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Grant Details

Grant Number: 5R01CA074553-04 Interpret this number
Primary Investigator: Borrelli, Belinda
Organization: Miriam Hospital
Project Title: New Channel for Smoking Cessation-Visiting Nurses
Fiscal Year: 2000


DESCRIPTION (Applicant's Description) Home care is becoming central to the delivery of health services within managed care. The Visiting Nurse Association (VNA) provides a new channel for the delivery of behavioral medicine interventions for cancer prevention and control. The specific aim of this study is to train VNA nurses to provide their patients who smoke with brief and effective state-of-the-art smoking cessation interventions. A key feature of this proposal is that it takes a public health approach in proactively reaching a patient population who may not otherwise have access to, (or spontaneously seek) treatment. We chose smoking because it remains the leading preventable addictive behavior responsible for chronic disease morbidity and mortality, especially cancer. Older smokers may require motivational enhancement before deciding to quit, given that they have difficulty personalizing health risks and focusing on the benefits of quitting. We propose to randomize and train home health care nurses (N=104) to deliver one of two smoking cessation interventions to their patients over the course of three visits: A Motivational Enhancement (ME) condition (e.g., motivational techniques tailored to the patient's readiness to change and physiological feedback), or a Self-Help (SH) condition (brief advice to quit). Nurses in both groups will receive the new Agency for Health Care Policy and Research (AHCPR) guidelines for smoking cessation, and provide their patients with age-matched smoking cessation manuals. In contrast to the SH group, nurses in the ME group will receive specialized training on motivating smokers to quit. Our primary hypotheses are that the ME intervention will outperform the SH condition on number of quit attempts, greater likelihood of abstinence at 12 months post-treatment, and change in readiness to quit. We will be closely collaborating with VNA nurses at all organizational levels to develop nurse training, facilitate intervention delivery, and ensure quality control.


Barriers to quitting smoking among medically ill smokers.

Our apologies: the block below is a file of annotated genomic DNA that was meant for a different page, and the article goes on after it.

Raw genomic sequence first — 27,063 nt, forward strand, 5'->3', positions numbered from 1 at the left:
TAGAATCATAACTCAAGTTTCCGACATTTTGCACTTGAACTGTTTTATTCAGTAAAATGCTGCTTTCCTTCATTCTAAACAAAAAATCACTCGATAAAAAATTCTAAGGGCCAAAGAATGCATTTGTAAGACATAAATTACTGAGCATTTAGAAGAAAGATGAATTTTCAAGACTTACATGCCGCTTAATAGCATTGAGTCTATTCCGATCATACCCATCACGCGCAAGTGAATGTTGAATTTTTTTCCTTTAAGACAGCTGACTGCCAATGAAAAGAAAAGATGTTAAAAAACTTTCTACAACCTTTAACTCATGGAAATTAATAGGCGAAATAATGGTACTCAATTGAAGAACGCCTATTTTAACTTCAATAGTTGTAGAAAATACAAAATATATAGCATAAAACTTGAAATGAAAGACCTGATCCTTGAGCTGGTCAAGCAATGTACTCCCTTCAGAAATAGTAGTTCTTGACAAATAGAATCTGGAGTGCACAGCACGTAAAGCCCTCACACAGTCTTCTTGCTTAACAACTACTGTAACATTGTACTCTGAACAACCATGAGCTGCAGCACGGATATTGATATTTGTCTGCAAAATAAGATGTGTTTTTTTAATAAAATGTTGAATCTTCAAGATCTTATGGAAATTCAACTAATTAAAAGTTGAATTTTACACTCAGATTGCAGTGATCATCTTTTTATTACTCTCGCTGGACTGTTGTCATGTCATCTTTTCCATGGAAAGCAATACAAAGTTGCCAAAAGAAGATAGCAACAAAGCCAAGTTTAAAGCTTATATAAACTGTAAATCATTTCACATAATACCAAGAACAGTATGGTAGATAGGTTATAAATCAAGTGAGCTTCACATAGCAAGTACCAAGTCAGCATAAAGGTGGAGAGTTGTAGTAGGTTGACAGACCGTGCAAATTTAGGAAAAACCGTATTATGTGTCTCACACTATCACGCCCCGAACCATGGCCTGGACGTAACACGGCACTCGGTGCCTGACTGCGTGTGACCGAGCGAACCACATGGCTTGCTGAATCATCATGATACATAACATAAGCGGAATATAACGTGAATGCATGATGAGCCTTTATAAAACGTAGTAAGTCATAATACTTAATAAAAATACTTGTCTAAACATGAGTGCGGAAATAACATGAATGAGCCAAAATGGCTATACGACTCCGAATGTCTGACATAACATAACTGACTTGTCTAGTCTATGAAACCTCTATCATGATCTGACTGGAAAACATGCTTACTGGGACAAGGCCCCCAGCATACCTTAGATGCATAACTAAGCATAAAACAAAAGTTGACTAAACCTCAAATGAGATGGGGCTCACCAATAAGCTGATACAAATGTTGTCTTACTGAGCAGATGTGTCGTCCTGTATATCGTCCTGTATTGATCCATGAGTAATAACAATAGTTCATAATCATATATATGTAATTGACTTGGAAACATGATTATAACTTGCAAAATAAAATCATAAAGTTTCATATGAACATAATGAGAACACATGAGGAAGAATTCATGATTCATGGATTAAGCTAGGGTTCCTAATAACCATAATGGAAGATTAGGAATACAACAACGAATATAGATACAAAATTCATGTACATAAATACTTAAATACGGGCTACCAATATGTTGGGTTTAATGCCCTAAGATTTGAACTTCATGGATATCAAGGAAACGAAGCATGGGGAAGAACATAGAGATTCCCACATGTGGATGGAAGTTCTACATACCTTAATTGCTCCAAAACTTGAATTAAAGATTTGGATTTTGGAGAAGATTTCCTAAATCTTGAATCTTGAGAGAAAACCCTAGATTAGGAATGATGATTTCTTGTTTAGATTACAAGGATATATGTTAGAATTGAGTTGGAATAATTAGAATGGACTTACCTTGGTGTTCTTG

Authors: Gregor K. , Borrelli B. .
Source: Journal of behavioral medicine, 2012 Oct; 35(5), p. 484-91.
EPub date: 2011-08-18.
PMID: 21850514
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Risk perception and smoking behavior in medically ill smokers: a prospective study.
Authors: Borrelli B. , Hayes R.B. , Dunsiger S. , Fava J.L. .
Source: Addiction (Abingdon, England), 2010 Jun; 105(6), p. 1100-8.
EPub date: 2010-03-22.
PMID: 20331572
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The influence of quality of life and depressed mood on smoking cessation among medically ill smokers.
Authors: Hayes R.B. , Dunsiger S. , Borrelli B. .
Source: Journal of behavioral medicine, 2010 Jun; 33(3), p. 209-18.
EPub date: 2010-03-04.
PMID: 20204491
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Is provider training effective? Changes in attitudes towards smoking cessation counseling and counseling behaviors of home health care nurses.
Authors: Borrelli B. , Lee C. , Novak S. .
Source: Preventive medicine, 2008 Apr; 46(4), p. 358-63.
EPub date: 2007-09-11.
PMID: 17950452
Related Citations

Nurses' knowledge about the risk of light cigarettes and other tobacco "harm reduction" strategies.
Authors: Borrelli B. , Novak S.P. .
Source: Nicotine & tobacco research : official journal of the Society for Research on Nicotine and Tobacco, 2007 Jun; 9(6), p. 653-61.
PMID: 17558822
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Home health care nurses as a new channel for smoking cessation treatment: outcomes from project CARES (Community-nurse Assisted Research and Education on Smoking).
Authors: Borrelli B. , Novak S. , Hecht J. , Emmons K. , Papandonatos G. , Abrams D. .
Source: Preventive medicine, 2005 Nov-Dec; 41(5-6), p. 815-21.
EPub date: 2005-09-22.
PMID: 16182355
Related Citations

Older, medically ill smokers are concerned about weight gain after quitting smoking.
Authors: Sepinwall D. , Borrelli B. .
Source: Addictive behaviors, 2004 Dec; 29(9), p. 1809-19.
PMID: 15530723
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Experimenter-defined quit dates for smoking cessation: adherence improves outcomes for women but not for men.
Authors: Borrelli B. , Papandonatos G. , Spring B. , Hitsman B. , Niaura R. .
Source: Addiction (Abingdon, England), 2004 Mar; 99(3), p. 378-85.
PMID: 14982551
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Smoking-cessation counseling in the home. Attitudes, beliefs, and behaviors of home healthcare nurses.
Authors: Borrelli B. , Hecht J.P. , Papandonatos G.D. , Emmons K.M. , Tatewosian L.R. , Abrams D.B. .
Source: American journal of preventive medicine, 2001 Nov; 21(4), p. 272-7.
PMID: 11701297
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